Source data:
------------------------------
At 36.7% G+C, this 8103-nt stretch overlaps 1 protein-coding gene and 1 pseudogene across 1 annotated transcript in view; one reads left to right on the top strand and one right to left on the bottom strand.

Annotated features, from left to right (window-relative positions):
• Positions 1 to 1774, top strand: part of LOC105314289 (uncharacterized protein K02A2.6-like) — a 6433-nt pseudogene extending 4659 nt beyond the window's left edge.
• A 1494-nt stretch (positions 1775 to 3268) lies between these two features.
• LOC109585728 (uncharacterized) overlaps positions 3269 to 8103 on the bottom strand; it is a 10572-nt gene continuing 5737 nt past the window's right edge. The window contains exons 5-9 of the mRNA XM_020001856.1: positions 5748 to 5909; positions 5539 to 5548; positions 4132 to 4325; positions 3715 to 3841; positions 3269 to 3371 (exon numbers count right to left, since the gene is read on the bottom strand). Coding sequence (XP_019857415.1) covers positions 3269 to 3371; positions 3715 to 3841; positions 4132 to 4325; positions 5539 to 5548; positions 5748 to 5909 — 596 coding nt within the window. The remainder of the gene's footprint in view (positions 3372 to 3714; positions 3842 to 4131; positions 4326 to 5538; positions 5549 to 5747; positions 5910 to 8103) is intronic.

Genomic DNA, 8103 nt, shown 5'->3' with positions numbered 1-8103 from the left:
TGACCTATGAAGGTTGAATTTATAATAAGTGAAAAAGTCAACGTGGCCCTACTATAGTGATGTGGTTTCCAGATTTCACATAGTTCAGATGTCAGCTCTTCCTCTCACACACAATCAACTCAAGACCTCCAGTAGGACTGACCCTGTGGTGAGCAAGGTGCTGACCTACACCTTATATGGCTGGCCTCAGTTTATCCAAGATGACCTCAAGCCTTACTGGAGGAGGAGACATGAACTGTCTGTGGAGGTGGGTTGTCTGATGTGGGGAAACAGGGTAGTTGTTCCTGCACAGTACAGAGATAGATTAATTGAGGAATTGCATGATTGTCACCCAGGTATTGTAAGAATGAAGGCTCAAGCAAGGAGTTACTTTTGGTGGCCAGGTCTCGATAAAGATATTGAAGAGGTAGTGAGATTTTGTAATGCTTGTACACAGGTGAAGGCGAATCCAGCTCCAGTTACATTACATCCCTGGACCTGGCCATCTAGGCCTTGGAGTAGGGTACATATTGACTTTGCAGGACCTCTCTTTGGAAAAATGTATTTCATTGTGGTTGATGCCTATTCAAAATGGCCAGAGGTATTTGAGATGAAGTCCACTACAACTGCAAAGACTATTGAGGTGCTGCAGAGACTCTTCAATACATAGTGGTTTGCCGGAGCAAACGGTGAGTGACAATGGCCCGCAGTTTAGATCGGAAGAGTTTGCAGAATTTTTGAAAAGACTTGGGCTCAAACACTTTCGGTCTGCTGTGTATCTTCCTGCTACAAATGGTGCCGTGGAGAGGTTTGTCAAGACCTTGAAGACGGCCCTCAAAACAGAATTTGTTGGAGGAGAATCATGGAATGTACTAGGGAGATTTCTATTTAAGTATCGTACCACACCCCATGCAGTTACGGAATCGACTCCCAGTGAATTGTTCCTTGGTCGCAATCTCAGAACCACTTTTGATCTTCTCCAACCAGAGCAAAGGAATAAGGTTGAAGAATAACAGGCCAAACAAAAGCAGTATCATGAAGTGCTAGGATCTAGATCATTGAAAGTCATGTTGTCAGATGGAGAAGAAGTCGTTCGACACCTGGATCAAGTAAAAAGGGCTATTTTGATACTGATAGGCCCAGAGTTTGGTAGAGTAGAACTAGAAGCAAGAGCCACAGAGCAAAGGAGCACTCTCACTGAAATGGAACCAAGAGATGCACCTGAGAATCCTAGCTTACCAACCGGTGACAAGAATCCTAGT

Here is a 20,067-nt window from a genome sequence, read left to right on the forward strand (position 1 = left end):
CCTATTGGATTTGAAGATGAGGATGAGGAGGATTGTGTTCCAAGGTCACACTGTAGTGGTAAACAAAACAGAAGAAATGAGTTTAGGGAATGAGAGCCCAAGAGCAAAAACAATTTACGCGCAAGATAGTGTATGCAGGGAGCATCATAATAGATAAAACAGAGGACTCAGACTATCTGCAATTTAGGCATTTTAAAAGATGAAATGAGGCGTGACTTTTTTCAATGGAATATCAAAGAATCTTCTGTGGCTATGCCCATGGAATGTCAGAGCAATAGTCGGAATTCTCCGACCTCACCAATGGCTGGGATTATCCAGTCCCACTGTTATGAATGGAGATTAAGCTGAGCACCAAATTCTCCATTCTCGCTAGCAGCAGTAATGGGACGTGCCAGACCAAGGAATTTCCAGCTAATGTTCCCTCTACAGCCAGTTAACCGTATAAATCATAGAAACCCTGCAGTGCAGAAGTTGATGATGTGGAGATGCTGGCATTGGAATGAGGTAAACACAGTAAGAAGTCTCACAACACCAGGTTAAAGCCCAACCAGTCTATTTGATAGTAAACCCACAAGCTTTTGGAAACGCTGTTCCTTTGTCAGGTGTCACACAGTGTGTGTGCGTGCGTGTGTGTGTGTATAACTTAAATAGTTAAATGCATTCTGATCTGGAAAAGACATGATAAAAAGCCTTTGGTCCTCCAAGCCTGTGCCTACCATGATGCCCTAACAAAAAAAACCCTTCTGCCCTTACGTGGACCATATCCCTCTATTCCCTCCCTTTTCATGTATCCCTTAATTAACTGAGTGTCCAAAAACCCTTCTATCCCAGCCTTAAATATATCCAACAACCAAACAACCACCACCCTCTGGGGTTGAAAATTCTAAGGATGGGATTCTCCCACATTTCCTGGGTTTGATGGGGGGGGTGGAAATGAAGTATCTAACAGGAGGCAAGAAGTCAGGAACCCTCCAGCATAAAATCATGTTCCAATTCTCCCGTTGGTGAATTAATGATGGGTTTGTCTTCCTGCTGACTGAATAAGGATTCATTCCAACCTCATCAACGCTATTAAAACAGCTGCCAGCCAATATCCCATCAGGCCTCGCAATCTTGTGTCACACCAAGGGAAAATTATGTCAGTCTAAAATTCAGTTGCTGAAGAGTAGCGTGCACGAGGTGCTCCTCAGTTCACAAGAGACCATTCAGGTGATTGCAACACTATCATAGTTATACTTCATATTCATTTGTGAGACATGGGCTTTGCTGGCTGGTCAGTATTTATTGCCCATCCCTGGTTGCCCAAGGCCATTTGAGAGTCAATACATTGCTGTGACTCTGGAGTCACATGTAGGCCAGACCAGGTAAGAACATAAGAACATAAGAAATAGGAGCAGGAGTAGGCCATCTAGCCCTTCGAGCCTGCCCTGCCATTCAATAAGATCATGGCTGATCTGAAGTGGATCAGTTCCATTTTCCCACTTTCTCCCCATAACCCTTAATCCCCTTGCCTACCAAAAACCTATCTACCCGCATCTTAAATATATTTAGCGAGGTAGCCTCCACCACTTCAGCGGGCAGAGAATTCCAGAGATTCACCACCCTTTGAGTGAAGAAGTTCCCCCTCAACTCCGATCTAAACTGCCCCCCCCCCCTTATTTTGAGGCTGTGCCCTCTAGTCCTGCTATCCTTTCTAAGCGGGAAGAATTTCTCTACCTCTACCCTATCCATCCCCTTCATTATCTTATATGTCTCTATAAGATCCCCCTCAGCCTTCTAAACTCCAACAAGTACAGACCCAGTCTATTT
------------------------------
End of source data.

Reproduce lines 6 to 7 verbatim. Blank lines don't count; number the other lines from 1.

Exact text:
Genomic DNA, 8103 nt, shown 5'->3' with positions numbered 1-8103 from the left:
TGACCTATGAAGGTTGAATTTATAATAAGTGAAAAAGTCAACGTGGCCCTACTATAGTGATGTGGTTTCCAGATTTCACATAGTTCAGATGTCAGCTCTTCCTCTCACACACAATCAACTCAAGACCTCCAGTAGGACTGACCCTGTGGTGAGCAAGGTGCTGACCTACACCTTATATGGCTGGCCTCAGTTTATCCAAGATGACCTCAAGCCTTACTGGAGGAGGAGACATGAACTGTCTGTGGAGGTGGGTTGTCTGATGTGGGGAAACAGGGTAGTTGTTCCTGCACAGTACAGAGATAGATTAATTGAGGAATTGCATGATTGTCACCCAGGTATTGTAAGAATGAAGGCTCAAGCAAGGAGTTACTTTTGGTGGCCAGGTCTCGATAAAGATATTGAAGAGGTAGTGAGATTTTGTAATGCTTGTACACAGGTGAAGGCGAATCCAGCTCCAGTTACATTACATCCCTGGACCTGGCCATCTAGGCCTTGGAGTAGGGTACATATTGACTTTGCAGGACCTCTCTTTGGAAAAATGTATTTCATTGTGGTTGATGCCTATTCAAAATGGCCAGAGGTATTTGAGATGAAGTCCACTACAACTGCAAAGACTATTGAGGTGCTGCAGAGACTCTTCAATACATAGTGGTTTGCCGGAGCAAACGGTGAGTGACAATGGCCCGCAGTTTAGATCGGAAGAGTTTGCAGAATTTTTGAAAAGACTTGGGCTCAAACACTTTCGGTCTGCTGTGTATCTTCCTGCTACAAATGGTGCCGTGGAGAGGTTTGTCAAGACCTTGAAGACGGCCCTCAAAACAGAATTTGTTGGAGGAGAATCATGGAATGTACTAGGGAGATTTCTATTTAAGTATCGTACCACACCCCATGCAGTTACGGAATCGACTCCCAGTGAATTGTTCCTTGGTCGCAATCTCAGAACCACTTTTGATCTTCTCCAACCAGAGCAAAGGAATAAGGTTGAAGAATAACAGGCCAAACAAAAGCAGTATCATGAAGTGCTAGGATCTAGATCATTGAAAGTCATGTTGTCAGATGGAGAAGAAGTCGTTCGACACCTGGATCAAGTAAAAAGGGCTATTTTGATACTGATAGGCCCAGAGTTTGGTAGAGTAGAACTAGAAGCAAGAGCCACAGAGCAAAGGAGCACTCTCACTGAAATGGAACCAAGAGATGCACCTGAGAATCCTAGCTTACCAACCGGTGACAAGAATCCTAGT